Why should I choose Oklahoma Proton Center?
Answer We are one of the most prestigious proton therapy centers in the U.S., with a rich history of collaborating with leading Oklahoma City physicians who specialize in treating cancer. Only five proton facilities are currently operating in the Southwest, and Oklahoma Proton Center is one of them. We treat our patients with dignity, respect, and a deep understanding of how difficult it is to be diagnosed with cancer. After an extensive consultation and examination session with each patient, doctors develop a personalized treatment plan designed to address a person's unique needs. The goal of all treatment plans is to keep side effects to a minimum while aggressively targeting cancer tumors with proton therapy.
What should I expect during a consultation?
The consultation is an opportunity for a patient to meet with one of our doctors to discuss their case and learn if proton therapy is the best option for treatment. The consultation process takes one to three hours, depending upon the complexity of the case and the number of questions to be answered. The patient will also have the opportunity to meet other members of the care team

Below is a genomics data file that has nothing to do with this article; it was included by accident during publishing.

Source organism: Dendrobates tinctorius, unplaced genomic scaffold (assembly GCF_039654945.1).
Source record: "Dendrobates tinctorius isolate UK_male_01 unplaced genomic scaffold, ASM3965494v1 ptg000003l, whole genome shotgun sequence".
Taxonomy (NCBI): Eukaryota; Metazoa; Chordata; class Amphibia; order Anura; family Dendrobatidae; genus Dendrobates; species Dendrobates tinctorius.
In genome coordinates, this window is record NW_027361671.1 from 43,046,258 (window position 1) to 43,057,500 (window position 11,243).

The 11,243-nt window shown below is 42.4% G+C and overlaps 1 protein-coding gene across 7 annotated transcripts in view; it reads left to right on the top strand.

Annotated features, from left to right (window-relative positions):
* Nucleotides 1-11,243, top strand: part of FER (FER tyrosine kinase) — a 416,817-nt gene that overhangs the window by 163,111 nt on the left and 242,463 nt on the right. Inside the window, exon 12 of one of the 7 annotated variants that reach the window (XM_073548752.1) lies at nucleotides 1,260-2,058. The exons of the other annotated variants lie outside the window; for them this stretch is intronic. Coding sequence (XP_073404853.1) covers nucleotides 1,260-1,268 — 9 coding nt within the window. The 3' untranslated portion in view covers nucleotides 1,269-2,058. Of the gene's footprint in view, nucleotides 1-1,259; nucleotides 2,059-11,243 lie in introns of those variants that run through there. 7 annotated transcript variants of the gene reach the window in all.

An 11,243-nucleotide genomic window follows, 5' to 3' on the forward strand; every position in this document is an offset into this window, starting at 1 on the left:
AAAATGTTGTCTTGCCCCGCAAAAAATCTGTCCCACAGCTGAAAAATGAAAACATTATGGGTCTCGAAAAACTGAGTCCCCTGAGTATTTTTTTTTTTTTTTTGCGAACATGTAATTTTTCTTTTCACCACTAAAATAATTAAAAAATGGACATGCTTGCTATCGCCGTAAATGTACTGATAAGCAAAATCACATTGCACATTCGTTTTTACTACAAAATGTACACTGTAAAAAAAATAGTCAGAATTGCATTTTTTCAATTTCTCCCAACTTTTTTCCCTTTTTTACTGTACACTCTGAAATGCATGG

who will be involved in the treatment process. Our patient navigator will let each patient know what they individually need to be prepared for prior to and during their consultation.
What is aftercare like?
Answer Cancer is a journey that doesn’t end when initial treatment is complete. We have a comprehensive survivorship program that includes clinical follow-ups with our doctors, as well as community events, reunions, milestone celebrations, and advocacy opportunities.
What is a clinical trial?
Clinical trials are research studies conducted on people and are often the final step in a long process that begins with research in a lab. Each clinical trial helps explore better ways to prevent, screen for, diagnose, or treat a disease. Most cancer treatments used today are the results of past clinical trials. To better understand clinical trials for cancer, visit the National Cancer Institute
. Proton therapy or radiation clinical trials do not typically include a component that pays the patient for participation. However, we do have clinical trials open that can reduce the out of pocket costs of treatment for patients enrolling in the trial.
How can I sign up for a clinical trial?
We are constantly looking for ways to move the field forward either by initiating our own clinical trials or by participating in trials led by other proton centers. Click here
to find out which trials we have open. If you’re interested in participating in a trial listed, please contact one of our patient navigators at (888) 847-2640 and ask about eligibility.